Carrots are one vegetable that should always be planted from seed. Because the point of how to grow carrots is the root, and not any of the green or leafy parts of the plant, there is really no point whatsoever in growing seedlings. Carrots also do not benefit much from being started indoors and then transplanted, because they have a rather short growing season and are moderately frost tolerant.
Carrots are among the crops in your vegetable garden that will germinate the most slowly. This slow rate of germination can be somewhat problematic because weeds will most likely sprout before your carrots do, and there is some difficulty in maintaining the optimum levels of soil moisture while they are germinating long enough for the seeds to sprout. I will cover a couple of different techniques for dealing with the problem of moisture in the next few paragraphs, but as for weeds, the only real solution is to simply be vigilant and pull them as soon as you see them sprout.
Carrot seeds should be planted about one half inch deep or less in the early spring. They can be covered with sandy loam, vermiculite, saw dust, or fine peat moss instead of soil. Two to four seeds per inch should be planted. About half of the seeds you plant will be germinated. You can plant carrots in a bed, a wide row, or in single rows about one foot from each other. If you want to know how to grow carrots all season long, you should plant them successively every two to three weeks to ensure a continuous supply is growing. You do not necessarily have to plant your carrots in the soil, but can simply broadcast new seeds (broadcasting is planting by just scattering seeds over the ground) in the growing space. If you are having trouble understanding how to grow carrots by broadcasting them, there is a simple way to practice this method.
Carrots will not tolerate being planted too deep, or being planted in a dry garden bed. The garden bed has to be kept moist during the germination period, which usually means that the area where you have planted the carrot seeds needs to be sprinkled lightly or misted with water every day. Seeds can take up to two weeks to germinate. Many gardeners often will water the garden bed after they have planted their carrot seeds, and then cover the row with a clear plastic sheet. This will help to warm the soil and conserve moisture while still allowing light to penetrate, aiding in germinating the seeds. If you choose to use this method, be sure to remove the plastic sheet as soon as the seedlings begin to emerge.
3. Caring For And Maintaining Your Carrots
There are a number of considerations to bear in mind for how to grow carrots that are healthy and produce a good crop. These include watering and mulching, and preventing green tops, poor stands, and pest management.
If there is no rain, be sure to water your seeded rows every day. Apply the water to the rows gently, or else open a shallow trench in between rows and add water slowly to the trench until it is full This will ensure that the soil below the surface, where the carrots are growing, is getting enough moisture, without stressing them by overwatering the young plants.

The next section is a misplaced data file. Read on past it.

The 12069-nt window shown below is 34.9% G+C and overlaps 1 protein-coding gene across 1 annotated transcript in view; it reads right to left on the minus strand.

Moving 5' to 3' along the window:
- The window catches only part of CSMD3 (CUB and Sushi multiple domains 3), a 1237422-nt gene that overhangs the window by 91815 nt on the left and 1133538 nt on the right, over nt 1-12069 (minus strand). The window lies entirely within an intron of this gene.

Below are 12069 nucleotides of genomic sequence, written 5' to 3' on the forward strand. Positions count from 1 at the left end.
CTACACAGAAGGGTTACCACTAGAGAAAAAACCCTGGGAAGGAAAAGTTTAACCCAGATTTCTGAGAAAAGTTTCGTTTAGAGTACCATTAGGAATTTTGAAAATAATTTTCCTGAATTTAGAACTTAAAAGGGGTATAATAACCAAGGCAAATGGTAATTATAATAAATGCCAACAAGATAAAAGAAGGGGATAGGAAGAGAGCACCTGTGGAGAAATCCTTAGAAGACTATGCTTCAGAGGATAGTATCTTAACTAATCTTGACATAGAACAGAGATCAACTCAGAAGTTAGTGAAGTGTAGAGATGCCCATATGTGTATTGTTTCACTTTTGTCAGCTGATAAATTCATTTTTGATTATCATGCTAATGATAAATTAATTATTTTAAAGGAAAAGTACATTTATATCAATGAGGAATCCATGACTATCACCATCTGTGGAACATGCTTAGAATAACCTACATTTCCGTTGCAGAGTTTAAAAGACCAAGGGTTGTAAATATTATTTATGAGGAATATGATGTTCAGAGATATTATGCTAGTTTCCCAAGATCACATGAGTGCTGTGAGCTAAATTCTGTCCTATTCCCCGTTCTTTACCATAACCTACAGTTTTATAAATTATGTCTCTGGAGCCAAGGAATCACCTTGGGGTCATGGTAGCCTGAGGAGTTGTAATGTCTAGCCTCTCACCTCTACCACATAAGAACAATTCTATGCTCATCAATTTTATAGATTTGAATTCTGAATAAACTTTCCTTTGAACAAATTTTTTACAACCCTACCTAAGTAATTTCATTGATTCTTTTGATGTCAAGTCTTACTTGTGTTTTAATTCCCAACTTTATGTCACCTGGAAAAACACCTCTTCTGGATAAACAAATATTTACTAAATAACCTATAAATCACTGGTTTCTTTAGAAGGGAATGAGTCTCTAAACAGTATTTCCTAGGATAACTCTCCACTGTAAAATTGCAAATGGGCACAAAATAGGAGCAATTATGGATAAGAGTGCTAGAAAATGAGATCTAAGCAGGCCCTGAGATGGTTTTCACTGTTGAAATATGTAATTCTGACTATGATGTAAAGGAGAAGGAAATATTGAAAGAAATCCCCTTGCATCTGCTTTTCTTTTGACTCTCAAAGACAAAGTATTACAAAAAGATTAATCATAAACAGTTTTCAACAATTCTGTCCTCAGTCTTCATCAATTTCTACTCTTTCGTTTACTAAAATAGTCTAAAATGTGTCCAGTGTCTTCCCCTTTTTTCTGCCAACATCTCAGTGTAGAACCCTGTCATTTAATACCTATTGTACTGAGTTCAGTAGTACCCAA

After the carrots have become established, you can reduce the amount of water you give them, but be sure that you do not allow the soil to dry out entirely. If it does dry out, you have to restore the soil moisture gradually. This means it is necessary to water the garden bed moderately for several days in a row, instead of giving it one deep drenching. Otherwise you can have roots that are split or have poor flavor. Watering properly is one of the most important aspects to how to grow carrots.
Mulching is best if you are interested in how to grow carrots only once in a bed, or if you are interested in how to grow carrots for seed (which will be discussed later). Otherwise – if you are learning how to grow several bumper crops of carrots all season long – I do not recommend mulching your bed too much, as that will make it difficult for new seedlings to become established. As I mentioned earlier, it is important to make sure that you weed your carrot beds frequently while the seedlings are still very small.
If you are only growing one crop of carrots, thin them to about four to six inches apart once they are established. After you have thinned them, you can mulch the area around the carrots completely with hay or leaf clippings, and pull the mulch close around the seedlings to block out sunlight. This can also help you prevent green tops, which I discuss below.
3c. Poor Stands
The most frequent problem that gardeners encounter when growing carrots is that they have what is called a poor stand. This problem can be solved by making sure you do not plant your carrots too deep; that you make sure to water them lightly but frequently; and that you prevent the soil from crusting over while they are germinating.
3d. Green Tops
The top of the carrot root will become green if it is exposed to sunlight while it is growing. In order to prevent this from happening, the plants should grow rapidly so that the leaves shade the roots. It is a good practice to place more soil around the carrot roots about forty days after you have planted them. You can also place mulch or well composted organic matter around the roots. After forty days the roots begin to enlarge, and covering them with soil or compost will help to prevent any green areas from forming on them.
3e. Controlling For Pests